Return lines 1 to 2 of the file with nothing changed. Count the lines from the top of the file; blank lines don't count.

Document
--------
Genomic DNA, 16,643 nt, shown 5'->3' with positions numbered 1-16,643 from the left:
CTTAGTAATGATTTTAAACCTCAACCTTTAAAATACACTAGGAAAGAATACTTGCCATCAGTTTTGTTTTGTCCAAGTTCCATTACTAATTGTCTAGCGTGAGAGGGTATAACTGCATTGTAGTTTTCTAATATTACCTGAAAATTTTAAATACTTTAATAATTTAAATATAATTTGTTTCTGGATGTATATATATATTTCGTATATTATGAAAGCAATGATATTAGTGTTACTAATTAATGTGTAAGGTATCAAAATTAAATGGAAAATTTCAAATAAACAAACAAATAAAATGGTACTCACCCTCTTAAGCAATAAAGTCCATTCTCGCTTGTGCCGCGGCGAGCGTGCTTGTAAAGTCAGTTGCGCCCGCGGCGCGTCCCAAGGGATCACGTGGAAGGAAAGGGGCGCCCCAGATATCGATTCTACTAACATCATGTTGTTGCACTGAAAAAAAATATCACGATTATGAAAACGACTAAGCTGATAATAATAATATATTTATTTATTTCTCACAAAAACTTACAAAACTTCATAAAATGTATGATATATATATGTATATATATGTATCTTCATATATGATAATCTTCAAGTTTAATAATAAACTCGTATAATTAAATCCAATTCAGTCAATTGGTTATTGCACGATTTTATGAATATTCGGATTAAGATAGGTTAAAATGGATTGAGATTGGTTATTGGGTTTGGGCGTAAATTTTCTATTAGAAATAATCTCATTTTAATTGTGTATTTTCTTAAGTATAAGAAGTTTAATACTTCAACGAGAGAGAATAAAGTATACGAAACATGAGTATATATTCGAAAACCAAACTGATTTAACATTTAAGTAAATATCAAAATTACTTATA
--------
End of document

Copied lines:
Genomic DNA, 16,643 nt, shown 5'->3' with positions numbered 1-16,643 from the left:
CTTAGTAATGATTTTAAACCTCAACCTTTAAAATACACTAGGAAAGAATACTTGCCATCAGTTTTGTTTTGTCCAAGTTCCATTACTAATTGTCTAGCGTGAGAGGGTATAACTGCATTGTAGTTTTCTAATATTACCTGAAAATTTTAAATACTTTAATAATTTAAATATAATTTGTTTCTGGATGTATATATATATTTCGTATATTATGAAAGCAATGATATTAGTGTTACTAATTAATGTGTAAGGTATCAAAATTAAATGGAAAATTTCAAATAAACAAACAAATAAAATGGTACTCACCCTCTTAAGCAATAAAGTCCATTCTCGCTTGTGCCGCGGCGAGCGTGCTTGTAAAGTCAGTTGCGCCCGCGGCGCGTCCCAAGGGATCACGTGGAAGGAAAGGGGCGCCCCAGATATCGATTCTACTAACATCATGTTGTTGCACTGAAAAAAAATATCACGATTATGAAAACGACTAAGCTGATAATAATAATATATTTATTTATTTCTCACAAAAACTTACAAAACTTCATAAAATGTATGATATATATATGTATATATATGTATCTTCATATATGATAATCTTCAAGTTTAATAATAAACTCGTATAATTAAATCCAATTCAGTCAATTGGTTATTGCACGATTTTATGAATATTCGGATTAAGATAGGTTAAAATGGATTGAGATTGGTTATTGGGTTTGGGCGTAAATTTTCTATTAGAAATAATCTCATTTTAATTGTGTATTTTCTTAAGTATAAGAAGTTTAATACTTCAACGAGAGAGAATAAAGTATACGAAACATGAGTATATATTCGAAAACCAAACTGATTTAACATTTAAGTAAATATCAAAATTACTTATA